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Swim Meet Photography



Obtain permission from the person in charge of the meet.

Clarify with this person where you can and can't go.

It's unlikely you'll be allowed on the deck.

If you're photographing young people, expect to be challenged as to why you're photographing.

Prepare a response before the meet.

Practice v. Meets

If you photograph a swim practice—or the warm up before the meet—you may be able to get closer.

Check with the person in charge at the venue.

Camera Warm Up

If the swim meet is indoors, your camera may have to warm up to adjust to the indoor temperature and high humidity.

Before entering the facility, place your camera gear in zip lock bags.

Unpack after the contents have acclimated.

Camera Settings – Beginners

Don't Use the Basic Auto Setting

The flash may pop up automatically.

You don't want to use flash for four reasons.


The pop-up flash isn't strong enough to reach a swimmer that's more than fifteen to twenty feet away.


The flash requires a shutter speed (often 1/200) that may not freeze motion.


Your flash may inadvertently start a race or stop a race.

Races are often started with a horn and a flash.

False starts are often communicated to the swimmers with a flashing light.


The flash may interfere with the race timing system.

Use a Sports Setting

Instead of using an auto setting, set you camera to one of the following:

• Sports icon (runner, swimmer) on the exposure mode dial

• A sports setting in scene modes (SCN)

Camera Settings – Advanced

A or Av

Do the following.

1) Set your exposure mode dial to A or Av.

2) Select the physically largest aperture, such as f/4.

Depth-of-field isn't a factor here, because you're so far from the swimmer.

3) Zoom the lens to a lane in the pool.

On most zooms (variable aperture), when you zoom from wide angle to telephoto, the aperture will shift.

If your zoom is set to f/4 at a wide-angle focal length, it will shift to f/5.6 as you zoom in all of the way.

4) Press the shutter release down slightly to turn on the light meter.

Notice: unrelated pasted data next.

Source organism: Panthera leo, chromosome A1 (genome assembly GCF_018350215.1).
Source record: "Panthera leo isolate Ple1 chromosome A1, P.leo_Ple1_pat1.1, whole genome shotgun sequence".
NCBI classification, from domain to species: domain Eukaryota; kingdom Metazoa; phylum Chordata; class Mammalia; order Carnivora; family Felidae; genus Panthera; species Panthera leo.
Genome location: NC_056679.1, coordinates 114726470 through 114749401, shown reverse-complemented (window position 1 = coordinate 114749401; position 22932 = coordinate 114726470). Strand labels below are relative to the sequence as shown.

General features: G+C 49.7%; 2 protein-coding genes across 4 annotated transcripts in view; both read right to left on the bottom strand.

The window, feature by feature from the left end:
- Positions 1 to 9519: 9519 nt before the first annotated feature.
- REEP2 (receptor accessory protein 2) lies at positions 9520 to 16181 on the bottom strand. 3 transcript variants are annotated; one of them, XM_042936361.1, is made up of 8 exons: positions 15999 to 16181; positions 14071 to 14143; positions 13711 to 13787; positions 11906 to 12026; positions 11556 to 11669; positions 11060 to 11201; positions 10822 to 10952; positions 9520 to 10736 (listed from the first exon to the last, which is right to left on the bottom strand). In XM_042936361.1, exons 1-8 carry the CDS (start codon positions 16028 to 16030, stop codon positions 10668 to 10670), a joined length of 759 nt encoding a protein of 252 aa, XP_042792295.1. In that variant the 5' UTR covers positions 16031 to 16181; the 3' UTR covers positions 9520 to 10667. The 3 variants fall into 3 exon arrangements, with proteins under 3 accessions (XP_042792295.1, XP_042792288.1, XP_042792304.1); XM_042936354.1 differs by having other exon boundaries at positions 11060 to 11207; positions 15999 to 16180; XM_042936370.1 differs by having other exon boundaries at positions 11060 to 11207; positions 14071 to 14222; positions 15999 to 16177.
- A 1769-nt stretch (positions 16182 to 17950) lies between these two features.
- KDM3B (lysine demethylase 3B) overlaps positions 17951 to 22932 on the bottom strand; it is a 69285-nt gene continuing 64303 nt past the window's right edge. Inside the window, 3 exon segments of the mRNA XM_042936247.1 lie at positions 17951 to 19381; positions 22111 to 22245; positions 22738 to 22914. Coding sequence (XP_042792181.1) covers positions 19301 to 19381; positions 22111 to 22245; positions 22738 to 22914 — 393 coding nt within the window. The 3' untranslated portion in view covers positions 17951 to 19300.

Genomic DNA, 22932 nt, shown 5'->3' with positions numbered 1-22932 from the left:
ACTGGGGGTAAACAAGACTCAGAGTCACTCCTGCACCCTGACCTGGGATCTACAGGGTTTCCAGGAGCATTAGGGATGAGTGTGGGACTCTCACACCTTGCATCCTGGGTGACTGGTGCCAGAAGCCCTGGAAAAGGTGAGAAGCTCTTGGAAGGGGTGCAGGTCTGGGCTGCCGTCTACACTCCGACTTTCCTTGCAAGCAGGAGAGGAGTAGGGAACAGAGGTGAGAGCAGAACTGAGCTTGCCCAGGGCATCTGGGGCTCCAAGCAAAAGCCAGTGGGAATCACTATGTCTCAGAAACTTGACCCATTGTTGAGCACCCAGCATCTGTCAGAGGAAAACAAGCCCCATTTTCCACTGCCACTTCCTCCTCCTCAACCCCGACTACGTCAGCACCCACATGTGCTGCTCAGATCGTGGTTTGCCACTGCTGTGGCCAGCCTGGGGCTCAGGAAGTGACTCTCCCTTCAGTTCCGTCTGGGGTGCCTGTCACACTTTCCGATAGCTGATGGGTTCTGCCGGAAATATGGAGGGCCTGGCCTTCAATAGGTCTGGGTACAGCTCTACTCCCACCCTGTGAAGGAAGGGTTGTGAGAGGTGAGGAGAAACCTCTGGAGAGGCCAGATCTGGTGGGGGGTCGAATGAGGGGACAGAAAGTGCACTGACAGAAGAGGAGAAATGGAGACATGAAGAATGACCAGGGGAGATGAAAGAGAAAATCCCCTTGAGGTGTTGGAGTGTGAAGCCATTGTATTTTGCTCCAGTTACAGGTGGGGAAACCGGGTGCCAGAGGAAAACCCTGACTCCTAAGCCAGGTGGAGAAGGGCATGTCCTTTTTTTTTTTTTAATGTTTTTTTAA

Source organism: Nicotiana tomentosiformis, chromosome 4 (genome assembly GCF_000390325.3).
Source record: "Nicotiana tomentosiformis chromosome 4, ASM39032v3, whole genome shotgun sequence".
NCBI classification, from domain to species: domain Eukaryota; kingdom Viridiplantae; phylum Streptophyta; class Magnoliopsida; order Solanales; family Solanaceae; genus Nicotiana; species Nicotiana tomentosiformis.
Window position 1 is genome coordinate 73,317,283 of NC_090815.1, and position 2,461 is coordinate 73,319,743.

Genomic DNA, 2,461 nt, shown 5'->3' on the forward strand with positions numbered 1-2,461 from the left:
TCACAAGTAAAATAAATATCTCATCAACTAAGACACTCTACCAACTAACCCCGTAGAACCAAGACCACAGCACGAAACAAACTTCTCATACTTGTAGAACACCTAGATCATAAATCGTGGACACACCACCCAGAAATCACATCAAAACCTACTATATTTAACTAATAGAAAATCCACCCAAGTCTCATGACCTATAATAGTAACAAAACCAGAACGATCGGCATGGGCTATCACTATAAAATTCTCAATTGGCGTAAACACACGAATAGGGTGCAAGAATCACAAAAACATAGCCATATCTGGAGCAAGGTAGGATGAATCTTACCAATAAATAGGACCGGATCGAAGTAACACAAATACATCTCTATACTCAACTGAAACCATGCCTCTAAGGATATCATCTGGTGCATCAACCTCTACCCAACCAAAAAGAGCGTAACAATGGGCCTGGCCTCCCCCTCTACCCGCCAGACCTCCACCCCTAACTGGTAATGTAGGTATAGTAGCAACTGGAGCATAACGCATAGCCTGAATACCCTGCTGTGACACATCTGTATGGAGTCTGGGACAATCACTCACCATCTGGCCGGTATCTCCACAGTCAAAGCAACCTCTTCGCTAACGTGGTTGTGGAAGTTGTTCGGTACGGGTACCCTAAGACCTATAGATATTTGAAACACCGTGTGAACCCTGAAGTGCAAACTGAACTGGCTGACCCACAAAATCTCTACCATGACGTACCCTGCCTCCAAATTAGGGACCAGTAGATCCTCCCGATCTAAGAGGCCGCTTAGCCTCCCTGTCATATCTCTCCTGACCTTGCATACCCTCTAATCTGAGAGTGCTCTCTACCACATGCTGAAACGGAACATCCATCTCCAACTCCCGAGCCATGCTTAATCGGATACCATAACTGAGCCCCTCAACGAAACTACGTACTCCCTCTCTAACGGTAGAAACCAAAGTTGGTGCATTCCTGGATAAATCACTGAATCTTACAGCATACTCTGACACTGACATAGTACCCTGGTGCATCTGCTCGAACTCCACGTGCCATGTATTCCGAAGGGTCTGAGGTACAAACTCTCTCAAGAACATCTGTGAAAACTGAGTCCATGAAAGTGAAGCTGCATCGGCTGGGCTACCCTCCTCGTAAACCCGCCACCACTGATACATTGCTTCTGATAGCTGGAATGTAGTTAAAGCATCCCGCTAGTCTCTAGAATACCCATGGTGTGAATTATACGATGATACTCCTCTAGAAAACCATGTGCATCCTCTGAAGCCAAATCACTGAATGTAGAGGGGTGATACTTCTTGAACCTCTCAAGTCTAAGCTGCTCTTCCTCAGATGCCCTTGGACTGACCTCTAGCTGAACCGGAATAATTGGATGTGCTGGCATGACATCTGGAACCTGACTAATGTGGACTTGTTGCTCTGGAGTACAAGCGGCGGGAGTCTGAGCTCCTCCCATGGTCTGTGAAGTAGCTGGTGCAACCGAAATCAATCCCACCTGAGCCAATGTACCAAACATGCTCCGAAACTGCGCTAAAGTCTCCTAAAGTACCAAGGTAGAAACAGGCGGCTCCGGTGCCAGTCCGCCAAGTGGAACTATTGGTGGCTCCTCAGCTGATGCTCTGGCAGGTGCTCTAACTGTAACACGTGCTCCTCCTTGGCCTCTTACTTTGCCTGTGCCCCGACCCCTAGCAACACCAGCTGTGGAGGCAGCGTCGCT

5) Check the shutter speed.

You want a fast shutter speed, 1/1,000 or faster.

You need a fast shutter speed to freeze the swimmer and to reduce camera shake.

If the shutter speed is below 1/1,000, increase the ISO.


How bright is the light?

If you're outdoors, use an ISO of:

• 100 in the sun

• 400 if it's overcast or in the shade.

If you're indoors, try 800 or higher.

White Balance

Set your camera's white balance to match the color of the light at the venue.

Try the Incandescent setting for sodium vapor lights, which are warm colored.

With mercury vapor lights, which are blue/green colored, try the Fluorescent setting.

Your camera may have a custom white balance procedure.


A telephoto zoom is required.

For a DSLR camera, indoors, an optimum zoom is a 70 to 200mm, f/2.8.

A lens hood reduces flare from the sun and indoor lights, as well as blocking water spray from the side.

You can quickly wipe water off of a clear filter on your lens with a towel.


See the discussion in the above beginner section.

Raw v. JPEG

You can shoot more frames per second if your camera's Quality is set to JPEG.

Raw files are large.

They fill up the buffer more quickly than JPEG files.

The buffer stores files temporarily as they're saved to the SD card.

If the buffer fills up, you can't take any more photographs.

Continuous/Burst Mode

You can set your camera to the continuous or burst mode.

Press and hold the shutter release down, to take many exposures quickly.

Servo Focus Mode

Set your camera to servo focus mode.

Your camera predicts the focus point of a subject moving across the frame.

Focus Point

Set the focus point to were the swimmer's face will be: center or upper middle.

Back Button Focus

Cameras may determine where to focus slowly, and may focus on a splash of water.

On some cameras, you can separate the focusing from the shutter release.

You focus with your thumb using a button on the back of your camera.

Then, trip the shutter with your forefinger, as you normally do.

Shutter Lag

Your camera doesn't open the shutter instantly when you press the shutter release.

There's a slight delay.

To get the photograph you want, press the shutter release a little early.

For example, press the shutter release as a swimmer's head is about to break the surface.


Your camera may allow you to save the above settings as a preset.

When you go to the next swim meet, simply select the preset.

Make changes for the light intensity and white balance, as needed.

Heat Sheet

Get a heat sheet before the meet so you can plan your photography, especially if photographing certain swimmers.

Camera Position for Strokes

Back stroke: From above

Butterfly and breast strokes: End of the lane, kneeling down

Freestyle: Side of the pool

If the freestyle swimmer only breathes to one side, be on that side of the pool.

Photograph the freestyle swimmer right after they have passed you, as they'll be looking backward when they breath.

Other Shots

• Photograph team interactions, coaches

• Photograph crowd reactions

• Photograph the heat board before each race.

• Race starts, from the side of the pool

• If the swimmer's names are on their caps, photograph their caps to identify them.

• Their reactions when they surface at the end of the race and look at the scoreboard.

• During longer races, swimmers may spread out more, allowing you to photograph a single swimmer in the frame.

• 50 meter races are not great for photography, as swimmer's faces may not be seen.

• Awards ceremony

• Posed photographs before and after the meet


Look at what other photographer's have done, such as these Getty stock photographs.